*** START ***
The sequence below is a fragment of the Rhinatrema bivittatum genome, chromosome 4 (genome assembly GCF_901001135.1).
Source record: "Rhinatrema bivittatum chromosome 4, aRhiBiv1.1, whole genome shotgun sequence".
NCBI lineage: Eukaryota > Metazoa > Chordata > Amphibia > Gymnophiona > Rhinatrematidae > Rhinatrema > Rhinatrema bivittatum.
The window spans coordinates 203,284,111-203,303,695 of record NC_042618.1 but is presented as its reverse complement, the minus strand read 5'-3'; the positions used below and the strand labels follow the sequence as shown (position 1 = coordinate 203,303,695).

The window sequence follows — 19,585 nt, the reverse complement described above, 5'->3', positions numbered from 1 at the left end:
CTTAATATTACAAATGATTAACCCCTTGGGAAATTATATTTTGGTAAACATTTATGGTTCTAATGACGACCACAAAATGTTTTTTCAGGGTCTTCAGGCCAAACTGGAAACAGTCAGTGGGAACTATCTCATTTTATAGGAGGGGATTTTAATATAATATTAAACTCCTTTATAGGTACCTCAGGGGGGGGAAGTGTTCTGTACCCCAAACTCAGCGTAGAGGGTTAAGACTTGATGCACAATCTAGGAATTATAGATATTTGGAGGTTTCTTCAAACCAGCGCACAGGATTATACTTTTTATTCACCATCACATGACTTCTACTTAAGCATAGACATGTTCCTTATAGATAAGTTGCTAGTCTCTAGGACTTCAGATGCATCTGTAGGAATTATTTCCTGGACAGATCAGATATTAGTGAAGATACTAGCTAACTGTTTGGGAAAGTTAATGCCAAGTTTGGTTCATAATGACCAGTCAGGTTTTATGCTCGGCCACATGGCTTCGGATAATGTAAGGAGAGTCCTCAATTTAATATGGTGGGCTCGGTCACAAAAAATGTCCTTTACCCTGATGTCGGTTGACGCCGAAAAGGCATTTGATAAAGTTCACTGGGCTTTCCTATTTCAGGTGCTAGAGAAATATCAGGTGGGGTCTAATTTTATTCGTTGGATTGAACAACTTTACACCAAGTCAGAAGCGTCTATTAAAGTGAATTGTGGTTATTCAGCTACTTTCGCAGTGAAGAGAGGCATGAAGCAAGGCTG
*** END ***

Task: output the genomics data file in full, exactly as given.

The sequence below is a fragment of the Rhinatrema bivittatum genome, chromosome 4 (genome assembly GCF_901001135.1).
Source record: "Rhinatrema bivittatum chromosome 4, aRhiBiv1.1, whole genome shotgun sequence".
NCBI lineage: Eukaryota > Metazoa > Chordata > Amphibia > Gymnophiona > Rhinatrematidae > Rhinatrema > Rhinatrema bivittatum.
The window spans coordinates 203,284,111-203,303,695 of record NC_042618.1 but is presented as its reverse complement, the minus strand read 5'-3'; the positions used below and the strand labels follow the sequence as shown (position 1 = coordinate 203,303,695).

The window sequence follows — 19,585 nt, the reverse complement described above, 5'->3', positions numbered from 1 at the left end:
CTTAATATTACAAATGATTAACCCCTTGGGAAATTATATTTTGGTAAACATTTATGGTTCTAATGACGACCACAAAATGTTTTTTCAGGGTCTTCAGGCCAAACTGGAAACAGTCAGTGGGAACTATCTCATTTTATAGGAGGGGATTTTAATATAATATTAAACTCCTTTATAGGTACCTCAGGGGGGGGAAGTGTTCTGTACCCCAAACTCAGCGTAGAGGGTTAAGACTTGATGCACAATCTAGGAATTATAGATATTTGGAGGTTTCTTCAAACCAGCGCACAGGATTATACTTTTTATTCACCATCACATGACTTCTACTTAAGCATAGACATGTTCCTTATAGATAAGTTGCTAGTCTCTAGGACTTCAGATGCATCTGTAGGAATTATTTCCTGGACAGATCAGATATTAGTGAAGATACTAGCTAACTGTTTGGGAAAGTTAATGCCAAGTTTGGTTCATAATGACCAGTCAGGTTTTATGCTCGGCCACATGGCTTCGGATAATGTAAGGAGAGTCCTCAATTTAATATGGTGGGCTCGGTCACAAAAAATGTCCTTTACCCTGATGTCGGTTGACGCCGAAAAGGCATTTGATAAAGTTCACTGGGCTTTCCTATTTCAGGTGCTAGAGAAATATCAGGTGGGGTCTAATTTTATTCGTTGGATTGAACAACTTTACACCAAGTCAGAAGCGTCTATTAAAGTGAATTGTGGTTATTCAGCTACTTTCGCAGTGAAGAGAGGCATGAAGCAAGGCTG